30 August
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Fiction Recommendations,Nonfiction Recommendations,Poetry Recommendations

The Books of Summer

Young Woman Reading—Gustav Courbert

Elvis Costello sings:

The sun struggles up another beautiful day
And I felt glad in my own suspicious way
Despite the contradiction and confusion
Felt tragic without reason
There’s malice and there’s magic in every season

Speaking of which, tell me it isn’t strange to be back to school, where oh where did the summer go? Still there are perks—and among them, it’s time for our bi-annual readers’ round-up, a list of recommendations from MPW faculty and staff—the best of what we read this summer—in the order in which they came in:

First up, The Poisonwood Bible, by Barbara Kingsolver, “published about ten years ago,” says Gina Nahai, “it’s a great study of Voice. Four characters, all women, tell the story. They range in age from five to 40-something and each one is distinct and authentic and fascinating.”

Michael Price writes: “It’s been an all Robert Caro all the time summer for me; I listened to The Power Broker on audio and have plunged in to The Path To Power, the first volume of Caro’s biography of LBJ.”

From Brighde Mullins: “I’ve been reading Mary Gaitskill. I recommend reading her novel Veronica in conjunction with Susan Sontag’s Regarding the Pain of Others—they are both explorations of the potential of others’ suffering to serve (merely) as schadenfreude. These are different approaches to the same ethical dilemma. Gaitskill writes like an angel-who-has-seen-it-all, Sontag’s clarity and wit are sublime.”

Howard Ho says, “I seem to have had a Chinese-American themed summer. I read David Henry Hwang’s hilarious new play Chinglish, which is notable for its very theatrical use of supertitle translations of spoken Mandarin Chinese that gets lost in translation. And MPW faculty member M.G. Lord let me borrow her copy of Charlie Chan: The Untold Story of the Honorable Detective and His Rendezvous with American History (by Yunte Huang). Nominated for a Pen USA Literary Award, the book traces the Charlie Chan legacy from its roots in the real-life Chang Apana, a Hawaiian cowboy turned police detective, to his later fictional incarnation by novelist Earl Derr Biggers to the string of movies that were popular from the 1920s to 1940s. It’s a very quick read and engagingly touches upon many of the interesting historical landmarks which make Charlie Chan an enduring figure in American culture.”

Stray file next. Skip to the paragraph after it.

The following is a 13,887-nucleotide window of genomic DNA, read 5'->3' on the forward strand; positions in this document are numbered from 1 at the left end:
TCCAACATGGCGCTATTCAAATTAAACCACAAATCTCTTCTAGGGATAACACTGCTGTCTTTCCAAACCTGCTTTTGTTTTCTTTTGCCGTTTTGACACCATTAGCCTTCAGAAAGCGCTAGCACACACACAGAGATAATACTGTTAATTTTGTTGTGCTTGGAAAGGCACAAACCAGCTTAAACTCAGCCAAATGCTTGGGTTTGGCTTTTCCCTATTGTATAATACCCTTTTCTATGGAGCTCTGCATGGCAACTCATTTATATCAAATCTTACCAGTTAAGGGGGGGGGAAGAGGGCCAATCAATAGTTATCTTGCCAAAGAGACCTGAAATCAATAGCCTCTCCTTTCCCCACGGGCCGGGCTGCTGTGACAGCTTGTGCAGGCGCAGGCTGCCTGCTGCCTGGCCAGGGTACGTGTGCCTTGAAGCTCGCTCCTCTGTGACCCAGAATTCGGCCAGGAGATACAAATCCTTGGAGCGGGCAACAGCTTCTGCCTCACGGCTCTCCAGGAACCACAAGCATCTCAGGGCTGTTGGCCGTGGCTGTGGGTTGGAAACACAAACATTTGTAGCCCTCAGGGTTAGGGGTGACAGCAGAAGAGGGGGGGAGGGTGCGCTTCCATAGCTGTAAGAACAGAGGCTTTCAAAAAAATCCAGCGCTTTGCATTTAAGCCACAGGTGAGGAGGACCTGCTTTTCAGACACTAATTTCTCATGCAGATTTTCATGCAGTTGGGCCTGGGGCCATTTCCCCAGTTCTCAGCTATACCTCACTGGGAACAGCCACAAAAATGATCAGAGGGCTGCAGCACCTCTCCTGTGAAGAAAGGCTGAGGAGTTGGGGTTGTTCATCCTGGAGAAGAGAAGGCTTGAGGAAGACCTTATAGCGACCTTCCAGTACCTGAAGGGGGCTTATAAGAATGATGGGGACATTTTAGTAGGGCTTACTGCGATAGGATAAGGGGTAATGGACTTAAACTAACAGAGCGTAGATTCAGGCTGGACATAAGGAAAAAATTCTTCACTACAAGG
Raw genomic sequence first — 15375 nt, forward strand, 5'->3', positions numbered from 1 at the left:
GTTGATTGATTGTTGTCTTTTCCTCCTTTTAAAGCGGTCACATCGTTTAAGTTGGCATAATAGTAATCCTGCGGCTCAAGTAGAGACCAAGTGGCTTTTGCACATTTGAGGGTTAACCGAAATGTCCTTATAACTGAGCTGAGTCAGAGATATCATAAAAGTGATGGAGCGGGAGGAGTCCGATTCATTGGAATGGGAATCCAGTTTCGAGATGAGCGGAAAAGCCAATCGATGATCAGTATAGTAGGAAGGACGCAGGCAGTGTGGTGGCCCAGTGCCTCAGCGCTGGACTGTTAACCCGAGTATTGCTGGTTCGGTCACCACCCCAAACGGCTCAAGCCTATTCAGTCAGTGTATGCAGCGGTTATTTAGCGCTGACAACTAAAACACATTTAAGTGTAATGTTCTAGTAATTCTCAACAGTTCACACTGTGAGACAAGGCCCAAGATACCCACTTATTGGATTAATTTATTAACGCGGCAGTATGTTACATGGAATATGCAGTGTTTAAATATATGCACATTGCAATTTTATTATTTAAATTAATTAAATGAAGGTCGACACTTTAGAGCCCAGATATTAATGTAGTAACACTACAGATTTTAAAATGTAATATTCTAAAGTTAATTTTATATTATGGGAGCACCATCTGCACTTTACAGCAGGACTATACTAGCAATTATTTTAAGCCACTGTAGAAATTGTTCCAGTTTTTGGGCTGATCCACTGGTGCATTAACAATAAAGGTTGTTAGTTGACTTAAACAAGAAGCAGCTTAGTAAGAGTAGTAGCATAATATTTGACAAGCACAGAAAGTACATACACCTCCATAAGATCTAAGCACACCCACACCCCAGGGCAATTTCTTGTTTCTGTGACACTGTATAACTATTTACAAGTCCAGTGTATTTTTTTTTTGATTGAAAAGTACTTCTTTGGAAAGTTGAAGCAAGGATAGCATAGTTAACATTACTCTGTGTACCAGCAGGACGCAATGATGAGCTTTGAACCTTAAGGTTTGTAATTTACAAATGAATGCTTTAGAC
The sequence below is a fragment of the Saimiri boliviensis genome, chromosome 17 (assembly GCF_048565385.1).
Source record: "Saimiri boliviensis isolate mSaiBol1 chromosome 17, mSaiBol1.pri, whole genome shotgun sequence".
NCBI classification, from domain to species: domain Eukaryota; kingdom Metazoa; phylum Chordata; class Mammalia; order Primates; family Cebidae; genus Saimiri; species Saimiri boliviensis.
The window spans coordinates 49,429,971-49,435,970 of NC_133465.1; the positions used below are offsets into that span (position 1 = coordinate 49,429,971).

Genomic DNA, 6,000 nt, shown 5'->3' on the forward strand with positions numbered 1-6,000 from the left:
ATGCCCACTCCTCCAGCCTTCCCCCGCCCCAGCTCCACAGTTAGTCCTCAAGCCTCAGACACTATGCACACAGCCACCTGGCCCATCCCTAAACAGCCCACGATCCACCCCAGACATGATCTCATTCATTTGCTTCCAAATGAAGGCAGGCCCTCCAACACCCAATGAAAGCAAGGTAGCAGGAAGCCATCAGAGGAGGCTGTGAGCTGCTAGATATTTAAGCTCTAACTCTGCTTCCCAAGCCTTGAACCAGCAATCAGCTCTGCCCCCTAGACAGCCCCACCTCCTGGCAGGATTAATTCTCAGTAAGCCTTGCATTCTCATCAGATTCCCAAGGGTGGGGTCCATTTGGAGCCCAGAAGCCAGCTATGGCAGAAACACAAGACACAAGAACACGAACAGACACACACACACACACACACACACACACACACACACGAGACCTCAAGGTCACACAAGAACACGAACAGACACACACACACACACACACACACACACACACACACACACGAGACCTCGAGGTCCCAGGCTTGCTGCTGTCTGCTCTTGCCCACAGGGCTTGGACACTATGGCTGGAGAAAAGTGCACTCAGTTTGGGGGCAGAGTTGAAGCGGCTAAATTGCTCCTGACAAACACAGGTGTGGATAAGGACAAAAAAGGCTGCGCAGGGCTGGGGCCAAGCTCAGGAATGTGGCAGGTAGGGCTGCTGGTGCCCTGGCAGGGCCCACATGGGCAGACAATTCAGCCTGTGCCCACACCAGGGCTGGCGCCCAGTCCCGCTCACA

And from Syd Field: “I hadn’t read James Lee Burke for a while so when Creole Bell was released I decided to read it. Amazing! The soul of a poet with razor sharp characters amid the smell and taste of of New Orleans.”

Amy Gerstler writes to say that she read “a lovely, sad and lyrically political epistolary novel by John Berger called From A to X.”

Kenny Turan recommends “the new novel by Norway’s Karin Fossum, The Caller. For my money, she is the best stylist of all current Scandinavian mystery writers, and the most chilling.”

And Tim Kirkman offers up James Joyce’s Dubliners. Although he, too, casts a vote for Robert Caro: “I’m working on a screenplay about a few weeks during the Johnson administration, so The Passage of Power has been an invaluable resource. It’s also a highly entertaining, informative and mammoth book. I’m still reading it!”

From Johanna Blakley: “I’m just finishing up Roberto Bolaño’s The Savage Detectives. It’s an oddly menacing story (not unlike Bolaño’s brilliant 2066) about a rag-tag bunch of Mexican and South American poets who are searching for God knows what: meaning? friendship? political truth? hot sex? I can safely say I still don’t get it. But I can’t stop reading it.”

Gabrielle Pina writes that “Red River by Lalita Tademy is a haunting and heartbreaking family saga about love, honor, and a devastating event that took place in Louisiana during the pre-reconstruction period of our painful history.”

And Cort Brinkerhoff says “the thing I read this summer that still haunts me is Conor McPherson’s The Weir, a deceptively simple play about ghost stories and the specters that linger in all our lives.”

From Sandra Tsing Loh: “This will NOT be a news flash, but nor do I turn away from work that is great and literarily definitive of its moment. What I loved about Cheryl Strayed’s Wild is that it is a big male adventure book that’s wonderfully Melvillian, with more than a nod to James Michener (his Hawaii being a secret pleasure of many of us). As at times the zeitgeist of female fiction tends toward an anorectic, plotless East Coast preciousness (and God bless The New Yorker), the book’s massive success is wonderful news for Girl Writers of the West (never mind that some of us are 50!).

M.G. Lord writes, “Last summer I became atypically excited about new fiction. Two remarkable galleys arrived in my mailbox: These Things Happen by Richard Kramer and May We Be Forgiven by A.M. Homes. Kramer (who is better known for writing “Thirtysomething” and adapting Maupin’s Tales of the City as a miniseries) has written an extraordinarily beautiful novel about a very 21st Century Manhattan family. Each character tells his or her own story, culminating in a tender, climactic exchange between a teenage boy and his father’s male lover. The book made me think of Salinger (except that Kramer’s vision is less dark) and, although it could not be more different in form, Rebecca West’s The Fountain Overflows. To ensure that my momentary optimism was tempered with despair, I next read A.M. Homes’ novel, expecting to pick it up for a few hours one Friday morning but being so riveted that I could not put it down until Saturday night. The book may be her bleakest…and her best. Both novels will be published in November.”